1. [syn: minor scale, minor diatonic scale]
The Collaborative International Dictionary of English v.0.48:
minor \mi"nor\ (m[imac]"n[~e]r), a. [L., a comparative with no
positive; akin to AS. min small, G. minder less, OHG.
minniro, a., min, adv., Icel. minni, a., minnr, adv., Goth.
minniza, a., mins, adv., Ir. & Gael. min small, tender, L.
minuere to lessen, Gr. miny`qein, Skr. mi to damage. Cf.
Minish, Minister, Minus, Minute.]
1. Inferior in bulk, degree, importance, etc.; less; smaller;
of little account; as, minor divisions of a body.
2. (Mus.) Less by a semitone in interval or difference of
pitch; as, a minor third.
Asia Minor (Geog.), the Lesser Asia; that part of Asia
which lies between the Euxine, or Black Sea, on the north,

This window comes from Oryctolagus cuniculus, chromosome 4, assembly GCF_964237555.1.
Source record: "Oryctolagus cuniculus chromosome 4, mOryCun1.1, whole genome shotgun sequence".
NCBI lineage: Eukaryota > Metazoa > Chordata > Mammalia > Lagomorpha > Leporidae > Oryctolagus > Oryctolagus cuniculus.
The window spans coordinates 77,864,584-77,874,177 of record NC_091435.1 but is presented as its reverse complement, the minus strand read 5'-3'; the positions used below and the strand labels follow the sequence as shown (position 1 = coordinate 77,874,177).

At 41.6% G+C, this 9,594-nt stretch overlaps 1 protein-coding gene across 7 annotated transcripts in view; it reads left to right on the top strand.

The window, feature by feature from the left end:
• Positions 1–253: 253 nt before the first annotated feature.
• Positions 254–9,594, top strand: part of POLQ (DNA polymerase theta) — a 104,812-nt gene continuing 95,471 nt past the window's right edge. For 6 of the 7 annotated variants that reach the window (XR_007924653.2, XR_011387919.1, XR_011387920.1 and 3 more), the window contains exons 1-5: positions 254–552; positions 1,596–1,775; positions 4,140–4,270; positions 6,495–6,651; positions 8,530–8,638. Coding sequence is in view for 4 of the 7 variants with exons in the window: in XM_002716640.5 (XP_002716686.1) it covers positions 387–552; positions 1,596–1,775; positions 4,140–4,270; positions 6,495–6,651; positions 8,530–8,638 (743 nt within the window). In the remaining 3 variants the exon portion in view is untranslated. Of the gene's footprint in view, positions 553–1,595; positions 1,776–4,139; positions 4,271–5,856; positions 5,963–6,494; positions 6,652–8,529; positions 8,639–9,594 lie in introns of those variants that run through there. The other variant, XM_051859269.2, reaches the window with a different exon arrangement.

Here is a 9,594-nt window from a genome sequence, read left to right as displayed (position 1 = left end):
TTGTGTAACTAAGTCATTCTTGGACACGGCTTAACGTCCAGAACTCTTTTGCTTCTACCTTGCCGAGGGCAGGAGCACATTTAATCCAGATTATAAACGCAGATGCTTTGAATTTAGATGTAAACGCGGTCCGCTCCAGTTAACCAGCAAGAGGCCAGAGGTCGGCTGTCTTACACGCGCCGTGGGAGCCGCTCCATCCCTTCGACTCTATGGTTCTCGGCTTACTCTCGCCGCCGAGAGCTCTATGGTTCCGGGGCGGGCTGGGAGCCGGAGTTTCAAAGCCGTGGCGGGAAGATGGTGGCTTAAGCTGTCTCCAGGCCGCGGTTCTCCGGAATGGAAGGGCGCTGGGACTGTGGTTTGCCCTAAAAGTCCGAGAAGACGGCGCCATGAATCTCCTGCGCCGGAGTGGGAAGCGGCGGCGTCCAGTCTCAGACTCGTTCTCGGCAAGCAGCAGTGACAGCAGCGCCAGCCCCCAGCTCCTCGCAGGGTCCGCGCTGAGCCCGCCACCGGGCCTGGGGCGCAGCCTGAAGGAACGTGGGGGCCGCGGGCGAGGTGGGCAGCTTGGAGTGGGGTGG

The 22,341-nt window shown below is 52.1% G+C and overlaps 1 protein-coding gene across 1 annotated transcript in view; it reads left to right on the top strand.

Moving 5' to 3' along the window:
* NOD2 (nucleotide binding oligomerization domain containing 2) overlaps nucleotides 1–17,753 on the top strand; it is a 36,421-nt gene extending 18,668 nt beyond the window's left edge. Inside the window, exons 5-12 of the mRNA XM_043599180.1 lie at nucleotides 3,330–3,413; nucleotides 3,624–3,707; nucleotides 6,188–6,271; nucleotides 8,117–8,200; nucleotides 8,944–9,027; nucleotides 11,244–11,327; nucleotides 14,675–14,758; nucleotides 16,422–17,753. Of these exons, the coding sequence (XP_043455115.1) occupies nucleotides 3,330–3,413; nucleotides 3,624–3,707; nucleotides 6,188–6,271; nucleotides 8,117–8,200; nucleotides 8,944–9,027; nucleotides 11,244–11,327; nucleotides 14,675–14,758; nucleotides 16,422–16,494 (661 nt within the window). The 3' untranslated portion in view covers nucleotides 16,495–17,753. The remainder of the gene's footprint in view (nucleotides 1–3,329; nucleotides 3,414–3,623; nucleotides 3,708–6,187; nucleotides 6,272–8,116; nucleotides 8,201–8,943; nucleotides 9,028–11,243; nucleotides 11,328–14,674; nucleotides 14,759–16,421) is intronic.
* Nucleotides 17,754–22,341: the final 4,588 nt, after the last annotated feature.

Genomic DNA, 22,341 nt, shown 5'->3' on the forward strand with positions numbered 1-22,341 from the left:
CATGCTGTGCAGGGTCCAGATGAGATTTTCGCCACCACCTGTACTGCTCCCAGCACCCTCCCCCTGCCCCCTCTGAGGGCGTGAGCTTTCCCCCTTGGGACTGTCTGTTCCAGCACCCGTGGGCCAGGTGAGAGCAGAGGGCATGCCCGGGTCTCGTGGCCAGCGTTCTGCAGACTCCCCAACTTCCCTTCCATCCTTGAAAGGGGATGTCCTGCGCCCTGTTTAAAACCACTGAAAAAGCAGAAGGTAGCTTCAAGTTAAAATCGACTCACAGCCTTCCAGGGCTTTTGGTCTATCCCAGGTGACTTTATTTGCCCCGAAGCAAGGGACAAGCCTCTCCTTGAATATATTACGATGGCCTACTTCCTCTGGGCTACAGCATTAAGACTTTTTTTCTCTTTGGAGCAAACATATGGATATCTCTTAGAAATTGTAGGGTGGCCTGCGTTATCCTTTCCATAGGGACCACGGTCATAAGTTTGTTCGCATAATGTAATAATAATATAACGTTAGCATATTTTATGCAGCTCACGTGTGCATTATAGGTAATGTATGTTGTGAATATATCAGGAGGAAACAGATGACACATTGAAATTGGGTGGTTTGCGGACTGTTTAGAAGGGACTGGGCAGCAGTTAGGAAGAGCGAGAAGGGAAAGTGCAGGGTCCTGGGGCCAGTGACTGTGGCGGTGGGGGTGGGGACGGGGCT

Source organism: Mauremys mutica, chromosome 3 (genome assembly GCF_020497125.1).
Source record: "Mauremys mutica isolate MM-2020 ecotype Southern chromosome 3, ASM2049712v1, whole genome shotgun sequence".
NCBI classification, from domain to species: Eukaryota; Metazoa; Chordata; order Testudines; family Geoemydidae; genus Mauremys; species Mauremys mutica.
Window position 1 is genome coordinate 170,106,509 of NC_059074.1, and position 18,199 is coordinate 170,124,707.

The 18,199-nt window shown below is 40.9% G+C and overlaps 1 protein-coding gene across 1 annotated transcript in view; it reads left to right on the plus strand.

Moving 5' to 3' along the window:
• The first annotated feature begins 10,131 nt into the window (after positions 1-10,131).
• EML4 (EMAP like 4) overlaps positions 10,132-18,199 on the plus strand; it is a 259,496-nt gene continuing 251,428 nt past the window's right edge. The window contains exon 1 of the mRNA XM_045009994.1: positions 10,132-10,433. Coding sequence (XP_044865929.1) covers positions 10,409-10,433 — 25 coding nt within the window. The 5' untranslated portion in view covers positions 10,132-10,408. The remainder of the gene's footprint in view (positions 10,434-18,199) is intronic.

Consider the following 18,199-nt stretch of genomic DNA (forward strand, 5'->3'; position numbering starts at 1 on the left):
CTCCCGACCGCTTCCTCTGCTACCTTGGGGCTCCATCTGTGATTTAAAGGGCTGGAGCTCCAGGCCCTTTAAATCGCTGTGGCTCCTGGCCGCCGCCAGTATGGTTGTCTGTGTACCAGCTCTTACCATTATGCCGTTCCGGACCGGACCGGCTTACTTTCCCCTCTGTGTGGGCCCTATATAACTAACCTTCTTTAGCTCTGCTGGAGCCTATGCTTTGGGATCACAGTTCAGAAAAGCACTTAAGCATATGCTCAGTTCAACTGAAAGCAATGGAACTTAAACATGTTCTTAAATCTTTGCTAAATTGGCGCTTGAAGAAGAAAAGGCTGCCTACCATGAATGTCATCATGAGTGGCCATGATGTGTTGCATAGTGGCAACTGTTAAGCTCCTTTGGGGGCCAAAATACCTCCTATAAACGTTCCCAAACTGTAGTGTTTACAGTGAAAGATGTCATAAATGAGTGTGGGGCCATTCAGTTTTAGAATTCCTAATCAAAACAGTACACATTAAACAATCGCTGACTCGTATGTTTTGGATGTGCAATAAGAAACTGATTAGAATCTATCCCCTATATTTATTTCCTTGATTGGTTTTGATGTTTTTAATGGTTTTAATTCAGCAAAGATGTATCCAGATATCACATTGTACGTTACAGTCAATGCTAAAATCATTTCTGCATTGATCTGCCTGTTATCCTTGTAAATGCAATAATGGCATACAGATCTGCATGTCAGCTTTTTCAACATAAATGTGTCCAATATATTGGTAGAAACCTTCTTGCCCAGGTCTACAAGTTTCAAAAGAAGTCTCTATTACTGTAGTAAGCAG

and the Mediterranean on the south.
Minor mode (Mus.), that mode, or scale, in which the third
and sixth are minor, -- much used for mournful and solemn
Minor orders (Eccl.), the rank of persons employed in
ecclesiastical offices who are not in holy orders, as
doorkeepers, acolytes, etc.
Minor scale (Mus.) The form of the minor scale is various.
The strictly correct form has the third and sixth minor,
with a semitone between the seventh and eighth, which
involves an augmented second interval, or three semitones,
between the sixth and seventh, as, 6/F, 7/G[sharp], 8/A.
But, for melodic purposes, both the sixth and the seventh
are sometimes made major in the ascending, and minor in
the descending, scale, thus:
[1913 Webster] See Major.
Minor term of a syllogism (Logic), the subject of the
WordNet (r) 3.0 (2006):
n 1: a diatonic scale with notes separated by whole tones except
for the 2nd and 3rd and 5th and 6th [syn: minor scale,
minor diatonic scale]